MT: You are a practising psychotherapist -- how does your work inform your writing?
CT: My work with patients can't help but inform my writing. Over the years they have been subtle and excellent teachers of how the human mind works, how conflicts occur, how fantasies and reality clash and mesh and how to effect change. That being said, I have been scrupulous about ensuring that no part of any patient's history has appeared on a page. Not a jot. But then up pops the unconscious again and while consciously they're not there, unconsciously what I've learned from them is certainly present. They are, after all, a vital part of my own history and what they've told me is in turn part of my telling. I am indebted to them.
MT: What was the most difficult aspect of writing your novel Carol? How did you overcome it?
CT: I made the mistake, I think, of not staying with the first person voice throughout. There's one character -- James -- who couldn't be written in the same way as the others and that was because of my own limitations. I couldn't bear to be in his head, so his story is told at one remove. I struggled with that, because it felt -- feels still -- like a hiccough in the narrative, but what he'd done and how he felt about it was unbearable. Essentially I wimped out, so I didn't resolve that one. The other difficulty was in the structure. As you know, the story is told in discrete accounts by people who have been involved with Samantha's parents, so plotting who would speak when was a tricky bit of literary architecture. I was given a fellowship to an artists' colony in Costa Rica two years ago and in my room I had two huge tables running along two sides of the space. I separated each account out, laid them along the surfaces and moved them hither and thither like a wordy jigsaw puzzle until they seemed to fit together. Utterly concrete, but it worked.
MT: Do you read the critics? Have you been pleased with the responses to your book? What have you learned from them?
CT: Oh, I'm a moth-to-a-flame where equivocal reviews are concerned. I suppose I may develop a more calloused skin some day, but for the moment anything even remotely negative floors me. I've been very fortunate in the reviews I've had, both in print and on the internet, but when someone says something critical I do take it to heart. That being said, I've certainly learned something from the responses to the book that I'll apply to my second and subsequent novels.
MT: What do you do in your free time!?
CT: Talk. Then talk some more. Then talk and laugh and debate and gossip and chortle. Then talk... As a pretty gregarious creature it's a mystery to me quite why I've chosen metiers that root me in contemplative silence for hours at a time, but I do find a creativity in silence which complements the creativity in conversation. People are my food and drink, both in life and in my writing. Of course, I also love cinema, theatre, music, cooking, yoga and - strangely -- reading.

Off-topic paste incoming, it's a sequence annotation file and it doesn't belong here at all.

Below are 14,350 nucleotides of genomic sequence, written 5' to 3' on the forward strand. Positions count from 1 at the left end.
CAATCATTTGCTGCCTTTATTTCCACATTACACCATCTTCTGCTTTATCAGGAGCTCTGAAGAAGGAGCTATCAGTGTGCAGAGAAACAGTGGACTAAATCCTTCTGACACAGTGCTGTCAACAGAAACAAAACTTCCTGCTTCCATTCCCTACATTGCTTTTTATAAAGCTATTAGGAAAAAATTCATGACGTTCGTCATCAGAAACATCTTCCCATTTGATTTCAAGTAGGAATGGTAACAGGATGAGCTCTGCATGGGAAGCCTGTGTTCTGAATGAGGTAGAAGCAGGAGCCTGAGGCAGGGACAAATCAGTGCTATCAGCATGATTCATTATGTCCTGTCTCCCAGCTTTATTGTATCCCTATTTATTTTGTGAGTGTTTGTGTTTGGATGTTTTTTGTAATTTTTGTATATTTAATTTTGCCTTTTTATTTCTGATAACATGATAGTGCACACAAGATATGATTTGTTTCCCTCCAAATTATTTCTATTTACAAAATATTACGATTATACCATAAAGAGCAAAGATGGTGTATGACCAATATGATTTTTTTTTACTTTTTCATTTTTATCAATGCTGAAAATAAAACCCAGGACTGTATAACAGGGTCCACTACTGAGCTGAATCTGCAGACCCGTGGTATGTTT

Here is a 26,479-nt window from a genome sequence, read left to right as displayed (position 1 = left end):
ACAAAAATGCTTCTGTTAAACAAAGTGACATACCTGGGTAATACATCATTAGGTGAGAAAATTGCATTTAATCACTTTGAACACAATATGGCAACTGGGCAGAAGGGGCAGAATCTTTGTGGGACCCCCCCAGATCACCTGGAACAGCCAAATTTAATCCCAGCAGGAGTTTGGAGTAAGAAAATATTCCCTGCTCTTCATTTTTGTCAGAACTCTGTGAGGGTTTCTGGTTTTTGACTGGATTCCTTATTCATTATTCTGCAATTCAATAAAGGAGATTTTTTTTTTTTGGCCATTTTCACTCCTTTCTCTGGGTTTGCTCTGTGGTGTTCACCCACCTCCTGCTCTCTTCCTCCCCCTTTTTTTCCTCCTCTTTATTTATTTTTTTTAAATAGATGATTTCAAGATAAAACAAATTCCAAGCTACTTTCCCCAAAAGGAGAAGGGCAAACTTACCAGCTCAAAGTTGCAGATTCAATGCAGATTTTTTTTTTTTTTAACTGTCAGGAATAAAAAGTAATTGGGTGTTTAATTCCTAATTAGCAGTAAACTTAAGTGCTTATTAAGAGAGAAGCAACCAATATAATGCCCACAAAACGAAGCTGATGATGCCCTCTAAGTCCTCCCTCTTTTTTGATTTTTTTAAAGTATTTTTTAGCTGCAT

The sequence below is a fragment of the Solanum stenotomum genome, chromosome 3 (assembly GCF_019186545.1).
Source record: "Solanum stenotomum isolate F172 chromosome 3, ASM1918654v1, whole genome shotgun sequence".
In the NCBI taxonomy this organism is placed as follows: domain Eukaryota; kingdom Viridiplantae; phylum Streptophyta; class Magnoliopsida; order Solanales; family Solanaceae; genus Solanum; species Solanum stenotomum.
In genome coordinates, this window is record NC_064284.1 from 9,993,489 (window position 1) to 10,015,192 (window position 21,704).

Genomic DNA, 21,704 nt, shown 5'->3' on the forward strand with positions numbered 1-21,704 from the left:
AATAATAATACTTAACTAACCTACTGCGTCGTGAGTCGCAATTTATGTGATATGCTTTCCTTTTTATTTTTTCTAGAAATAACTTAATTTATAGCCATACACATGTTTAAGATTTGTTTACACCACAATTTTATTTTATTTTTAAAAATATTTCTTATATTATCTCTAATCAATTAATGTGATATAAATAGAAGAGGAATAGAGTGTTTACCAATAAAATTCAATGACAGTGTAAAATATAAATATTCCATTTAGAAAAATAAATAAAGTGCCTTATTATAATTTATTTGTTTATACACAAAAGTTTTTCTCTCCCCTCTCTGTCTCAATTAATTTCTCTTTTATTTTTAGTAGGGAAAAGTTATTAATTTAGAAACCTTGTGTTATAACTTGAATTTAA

MT: Did you have an idea in your mind of your "ideal" reader? Did you write specifically for them?
CT: I suppose while I write hoping that I actually have readers, I don't bear them in mind when the story's taking shape. In that sense, I'm talking to myself -- or at least the part of my mind that's generating the ideas and images. I've been terribly gratified by how broad a sweep of readers 'Monster Love' has had and how many of the readers who have generously reviewed it on Amazon have said "I don't usually read this sort of book but..." so they're as surprised as I am that they've enjoyed it.
MT: What are you working on now?
CT: I have a two book deal with Penguin/Fig Tree, so I'm working on my second novel, due to be published in 2010 I think. I seem only to be able to write about dark things at the moment, though that may change, so this one examines -- among other things -- some unusual sexual inclinations. Probably not a comedy then...
MT: Who is your favourite writer? What is/are your favourite book(s)?
CT: Oh my goodness, that's a tough one! That's the sort of question that immediately blanks one's mind. Easier to say the kind of novels that grip me: novels that draw me into new ways of thinking about the world/politics/people; novels that challenge my assumptions, introduce me to seductive characters, talk to me in strange tongues. I specially like to read a novel set in foreign parts when I'm actually there, so I read Don de Lillo's Falling Man when I was in New York recently and Alessandro Baricco's Silk in Italy. Both mind-bogglingly brilliant.
MT: Do you have any tips for the aspiring writer!?
CT: I suppose the only tip is to play. Play with words, with ideas, with character until what's finally on the page is your unique voice. Don't borrow -- consciously at least (we're all guilty of unconscious plagiarism) -- other writer's tricks because it will dilute and distract your own truth and your writing will suffer as a result. Above all, enjoy yourself -- enjoy both the thrills and the despair of struggling to express what you want to say and allow yourself the freedom to get it down in whatever form it occurs to you. The rewriting can be the most creative part of the process.
MT: Anything else you would like to say?
CT: Thank you for having me.